This produces the following scatter plot. As you can see, the vertical blue line (at 95, DePodesta's estimates) looks like it nicely separates the teams that ended up in the playoffs and those that did not.

DePodesta also estimated that a team will need to score around 135 more runs than their opponent on average per game to make the 95 wins. We can verify that using Linear Regression. There are two variables in the data RS (Runs scored, the number of runs scored by the team) and RA (Runs Allowed, the number of runs scored by the opposing team). The difference is the number of runs one team scores over another at a game.

 ```1 2 3 4 5 6 7 8 9 10 11 12 13``` ```moneyball["_RDiff"] = moneyball["RS"] - moneyball["RA"] plt.scatter(moneyball["_RDiff"], moneyball["W"]) plt.xlabel("Run Difference") plt.ylabel("Wins") win_model = LinearRegression() win_model.fit(np.matrix(moneyball["_RDiff"]).T, moneyball["W"]) xs = [np.min(moneyball["_RDiff"]), np.max(moneyball["_RDiff"])] ys = [win_model.predict(x) for x in xs] plt.plot(xs, ys, 'r', linewidth=2.5) run_diff_to_win = (95 - win_model.intercept_) / win_model.coef_[0] print("Run difference: %.2f" % (run_diff_to_win)) ```

The scatterplot below shows a very strong correlation between the run difference and the number of wins. We build a Linear Regression model using the Run Difference to predict the number of Wins. The red line is the regression line predicted by the model. Our model predicts a run difference of 133.49 to get 95 wins, very close to DePodesta's estimate.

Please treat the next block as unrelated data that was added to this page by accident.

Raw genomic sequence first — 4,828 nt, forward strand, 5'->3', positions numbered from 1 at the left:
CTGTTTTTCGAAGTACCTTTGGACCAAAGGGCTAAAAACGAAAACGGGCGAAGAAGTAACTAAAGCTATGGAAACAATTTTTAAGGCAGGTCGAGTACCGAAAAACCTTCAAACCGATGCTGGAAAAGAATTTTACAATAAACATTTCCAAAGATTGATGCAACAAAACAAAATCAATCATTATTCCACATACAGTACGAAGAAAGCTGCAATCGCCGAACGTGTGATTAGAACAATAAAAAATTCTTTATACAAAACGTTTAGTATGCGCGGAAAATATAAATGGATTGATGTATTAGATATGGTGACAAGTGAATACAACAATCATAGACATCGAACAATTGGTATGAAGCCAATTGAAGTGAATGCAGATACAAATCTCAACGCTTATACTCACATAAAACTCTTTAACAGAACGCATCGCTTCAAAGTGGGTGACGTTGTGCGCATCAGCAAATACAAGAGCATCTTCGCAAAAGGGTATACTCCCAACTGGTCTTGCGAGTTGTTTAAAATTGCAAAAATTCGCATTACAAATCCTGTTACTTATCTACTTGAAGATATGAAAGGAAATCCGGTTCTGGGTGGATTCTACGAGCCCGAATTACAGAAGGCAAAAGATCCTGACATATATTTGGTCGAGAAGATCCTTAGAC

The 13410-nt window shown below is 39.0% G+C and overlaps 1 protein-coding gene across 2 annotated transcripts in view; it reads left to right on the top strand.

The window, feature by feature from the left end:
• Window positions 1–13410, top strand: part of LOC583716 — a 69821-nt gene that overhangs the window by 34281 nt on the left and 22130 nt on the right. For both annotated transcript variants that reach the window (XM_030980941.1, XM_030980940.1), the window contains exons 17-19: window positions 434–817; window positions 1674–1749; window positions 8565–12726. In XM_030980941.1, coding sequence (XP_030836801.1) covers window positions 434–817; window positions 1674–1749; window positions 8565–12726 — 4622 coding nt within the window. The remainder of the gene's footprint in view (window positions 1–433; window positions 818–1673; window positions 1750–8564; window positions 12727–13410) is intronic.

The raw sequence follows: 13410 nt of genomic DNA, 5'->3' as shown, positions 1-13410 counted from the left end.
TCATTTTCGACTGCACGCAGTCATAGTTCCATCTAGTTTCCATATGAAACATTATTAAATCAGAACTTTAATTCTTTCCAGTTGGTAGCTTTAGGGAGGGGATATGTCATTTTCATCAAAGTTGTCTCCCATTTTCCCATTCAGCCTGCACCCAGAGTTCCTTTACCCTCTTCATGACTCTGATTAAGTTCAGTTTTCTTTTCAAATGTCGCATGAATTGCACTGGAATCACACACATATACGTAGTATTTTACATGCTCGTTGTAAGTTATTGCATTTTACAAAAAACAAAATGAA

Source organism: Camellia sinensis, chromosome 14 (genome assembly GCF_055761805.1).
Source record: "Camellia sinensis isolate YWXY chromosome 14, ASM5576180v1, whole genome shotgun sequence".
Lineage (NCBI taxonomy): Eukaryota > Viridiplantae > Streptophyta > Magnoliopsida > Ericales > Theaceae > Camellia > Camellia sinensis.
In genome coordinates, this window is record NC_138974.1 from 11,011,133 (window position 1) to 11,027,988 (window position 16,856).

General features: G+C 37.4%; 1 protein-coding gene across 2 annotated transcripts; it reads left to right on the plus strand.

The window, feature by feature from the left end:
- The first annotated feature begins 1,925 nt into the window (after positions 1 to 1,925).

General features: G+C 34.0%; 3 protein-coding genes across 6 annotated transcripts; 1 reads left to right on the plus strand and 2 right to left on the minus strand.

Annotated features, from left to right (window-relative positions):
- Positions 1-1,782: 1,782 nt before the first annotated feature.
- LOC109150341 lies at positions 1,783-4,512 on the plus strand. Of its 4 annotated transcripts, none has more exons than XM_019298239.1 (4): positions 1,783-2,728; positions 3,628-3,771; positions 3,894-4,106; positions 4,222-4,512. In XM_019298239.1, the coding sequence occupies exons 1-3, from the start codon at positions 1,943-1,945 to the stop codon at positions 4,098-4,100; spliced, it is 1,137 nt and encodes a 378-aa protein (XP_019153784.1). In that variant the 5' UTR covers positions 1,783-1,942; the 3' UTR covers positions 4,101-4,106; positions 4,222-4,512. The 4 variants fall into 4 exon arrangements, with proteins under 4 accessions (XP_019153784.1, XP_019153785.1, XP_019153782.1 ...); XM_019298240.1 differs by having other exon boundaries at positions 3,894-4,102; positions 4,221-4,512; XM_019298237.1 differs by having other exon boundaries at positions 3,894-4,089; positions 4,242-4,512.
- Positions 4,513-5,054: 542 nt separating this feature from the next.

The run difference is actually the difference of RS and RA. Both these variables can be predicted using other variables available in the data. In fact, one of the assertions of the Moneyball team is that these statistics can outperform human scouts.

To predict RA, we initially use 3 variables OBP (On Base Percentage), SLG (Slugging Percentage) and BA (Batting Average). The Batting Average used to be the popular measure to predict RA, but the Moneyball team found that OBP and SLG had better predictive power. Our Linear Regression looks like below.

 ```1 2 3 4 5 6 7 8``` ```y = np.array(moneyball["RS"]) X = np.vstack((np.array(moneyball["OBP"]), np.array(moneyball["SLG"]), np.array(moneyball["BA"]))).T rs_model = LinearRegression() rs_model.fit(X, y) print("R-squared[RS_1]: %.4f" % (rs_model.score(X, y))) print(rs_model.intercept_, rs_model.coef_) ```

This model gives us an R2 score of 0.9302. However, the coefficient of BA is negative, indicating that the higher a team's batting average, the lower its chance of winning. This is clearly non-intuitive and comes about because of multi-collinearity (ie multiple variables that vary in the same direction). Removing BA results in a model with a slightly lower R2 of 0.9296.